The pub Ronan recommended was strange. With a smoking section on the top floor, and a serve-yourself-cafeteria-style dinner. We left in favor of a loud pub and ordered food as the kitchens were closing. It was a good inauguration to the city for two people coming down with tremendous head colds.

We passed out shortly in the room for the most restless night ever.


London Day 7

Alas, we reached the conclusion of our first week abroad. It felt overdue, as evidenced by the nasty cold symptoms Kenny woke up with. Already, one day of touring and a 9 pm flight to Dublin looked like they were going to be a stretch.

We took our time to get ready and pack up our belongings, careful to check the safe three times before dropping our bags off with the front desk and checking out.

We went to the Science Museum in London, a free museum, and it seemed like the entirety of the city had the same idea. Between the Science Museum and the British Museum, the lines were ridiculous. We navigated through the exhibits without much concern for what we were reading. I was too stressed about making our international flight, still unclear if Ireland was in the U.K. (I know, I know) and Kenny, having fallen ill, was at a feverish point where his brain had turned into soup. We eventually forsook the Museum in favor of finding Kenny a place to rest and me a place with free wifi where I could check us in for our flight to Dublin.

We navigated back to a pub in Pimlico, near to our hotel, and I ordered us food and stress-ate over making sure we had plane seats that were not ridiculously small for two Americans of average height– a struggle we faced on our flight to Heathrow. We then returned to the hotel collect our bags and bid a saddened farewell to the hotel staff who had become our family, if just for the holidays.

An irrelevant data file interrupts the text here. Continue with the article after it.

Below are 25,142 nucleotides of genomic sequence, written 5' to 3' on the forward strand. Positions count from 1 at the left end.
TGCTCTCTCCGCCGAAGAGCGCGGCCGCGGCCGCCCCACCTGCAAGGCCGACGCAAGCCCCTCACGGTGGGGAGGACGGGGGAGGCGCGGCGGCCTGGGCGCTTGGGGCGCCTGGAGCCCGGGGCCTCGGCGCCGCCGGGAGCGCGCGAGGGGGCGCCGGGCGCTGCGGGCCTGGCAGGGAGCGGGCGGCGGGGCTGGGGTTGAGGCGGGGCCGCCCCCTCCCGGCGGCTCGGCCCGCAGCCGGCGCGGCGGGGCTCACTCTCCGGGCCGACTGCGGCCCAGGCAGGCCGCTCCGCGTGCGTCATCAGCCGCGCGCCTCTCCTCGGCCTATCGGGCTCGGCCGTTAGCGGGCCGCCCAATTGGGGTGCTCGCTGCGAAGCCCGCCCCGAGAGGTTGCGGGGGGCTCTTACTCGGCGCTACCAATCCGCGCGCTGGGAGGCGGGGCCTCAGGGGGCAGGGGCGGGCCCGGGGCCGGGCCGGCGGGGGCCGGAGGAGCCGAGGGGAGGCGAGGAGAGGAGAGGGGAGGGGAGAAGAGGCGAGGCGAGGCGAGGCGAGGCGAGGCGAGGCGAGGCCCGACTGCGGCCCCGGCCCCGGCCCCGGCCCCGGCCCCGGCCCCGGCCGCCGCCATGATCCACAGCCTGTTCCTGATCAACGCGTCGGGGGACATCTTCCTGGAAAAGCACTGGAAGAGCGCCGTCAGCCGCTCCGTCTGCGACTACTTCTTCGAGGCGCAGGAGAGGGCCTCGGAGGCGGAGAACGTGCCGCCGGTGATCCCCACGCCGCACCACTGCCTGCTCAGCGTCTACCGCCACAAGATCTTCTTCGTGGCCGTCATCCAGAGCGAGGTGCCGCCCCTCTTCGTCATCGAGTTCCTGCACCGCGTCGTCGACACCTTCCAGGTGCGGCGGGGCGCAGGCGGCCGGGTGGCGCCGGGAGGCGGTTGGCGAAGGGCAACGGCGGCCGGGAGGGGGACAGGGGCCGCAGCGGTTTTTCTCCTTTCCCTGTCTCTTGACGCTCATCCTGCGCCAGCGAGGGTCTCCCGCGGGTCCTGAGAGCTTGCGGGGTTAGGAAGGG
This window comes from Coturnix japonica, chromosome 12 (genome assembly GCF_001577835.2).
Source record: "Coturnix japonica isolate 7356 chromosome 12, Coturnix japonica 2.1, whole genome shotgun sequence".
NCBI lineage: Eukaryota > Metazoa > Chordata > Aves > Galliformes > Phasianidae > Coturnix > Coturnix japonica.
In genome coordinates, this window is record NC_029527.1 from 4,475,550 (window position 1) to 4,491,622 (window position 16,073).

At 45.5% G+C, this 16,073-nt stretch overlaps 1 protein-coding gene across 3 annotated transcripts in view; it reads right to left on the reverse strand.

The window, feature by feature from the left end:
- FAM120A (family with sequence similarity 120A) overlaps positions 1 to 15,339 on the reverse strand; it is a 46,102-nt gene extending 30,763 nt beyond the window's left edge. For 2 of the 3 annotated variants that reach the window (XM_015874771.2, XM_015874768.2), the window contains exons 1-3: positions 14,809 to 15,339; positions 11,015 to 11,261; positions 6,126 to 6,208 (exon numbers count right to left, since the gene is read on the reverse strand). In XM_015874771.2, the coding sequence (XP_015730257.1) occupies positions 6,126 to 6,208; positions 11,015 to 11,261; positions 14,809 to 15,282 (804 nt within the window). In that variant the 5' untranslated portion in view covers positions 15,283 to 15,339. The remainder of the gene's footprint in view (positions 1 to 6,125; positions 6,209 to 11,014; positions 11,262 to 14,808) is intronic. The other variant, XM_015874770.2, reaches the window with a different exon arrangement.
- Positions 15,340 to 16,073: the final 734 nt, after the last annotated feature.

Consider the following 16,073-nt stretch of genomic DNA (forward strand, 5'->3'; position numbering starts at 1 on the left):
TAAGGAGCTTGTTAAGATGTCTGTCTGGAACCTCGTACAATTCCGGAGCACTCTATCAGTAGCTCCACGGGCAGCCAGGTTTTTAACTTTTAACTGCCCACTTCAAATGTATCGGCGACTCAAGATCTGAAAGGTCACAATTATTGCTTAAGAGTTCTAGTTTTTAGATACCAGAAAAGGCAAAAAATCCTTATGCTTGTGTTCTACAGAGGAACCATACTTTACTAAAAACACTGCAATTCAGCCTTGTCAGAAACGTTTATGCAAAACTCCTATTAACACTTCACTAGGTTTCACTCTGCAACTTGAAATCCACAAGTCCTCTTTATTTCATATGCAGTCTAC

Now, let me sing you the song of our journey to Heathrow. Not unlike our journey from Heathrow to the hotel, our commute to the airport was stressful. Being an avid traveler, I usually like to show up to the airport sometime between yesterday and six hours before the flight is scheduled to depart. Alright, that’s an exaggeration, but my mom taught me that nothing is sweeter than the taste of edom to roam an airport, uninhibited by a sprint to the terminal. As Kenny was sick, I tried to order an Uber– but Uber decided that I, a Washingtonian, didn’t belong in London, and shut down my account promptly. I still don’t have clarity on why this happened, but there we were. We had already ruled out taking a cab, fearful that we would blow through the pound, euros, and dollars in our wallets if we wound up with the same type of oh-so-hospitable cabbie on our return that we had on our first day in the city. Kenny advocated– and won– for the Undergound. With minimal transfers, and 20 stops later, the trip was over an hour long. We uncomfortably stood with our duffel bags among rush hour commuters.


We arrived at Heathrow a comfortable 3 hours earlier than our scheduled flight, around 6:00 pm. A very kind Aer Lingus clerk checked us in for a flight that would take off one hour sooner, at 7 pm, giving us just enough time to spend our remaining pounds on Toblerone and bottles of water at the duty-free shop before boarding the flight for Dublin. We rested on the flight, simply exhausted, and landed safely in Ireland not too much longer.

Coming next week: the tale of our first night in Dubin. It’s a doozy, and deserved its own post!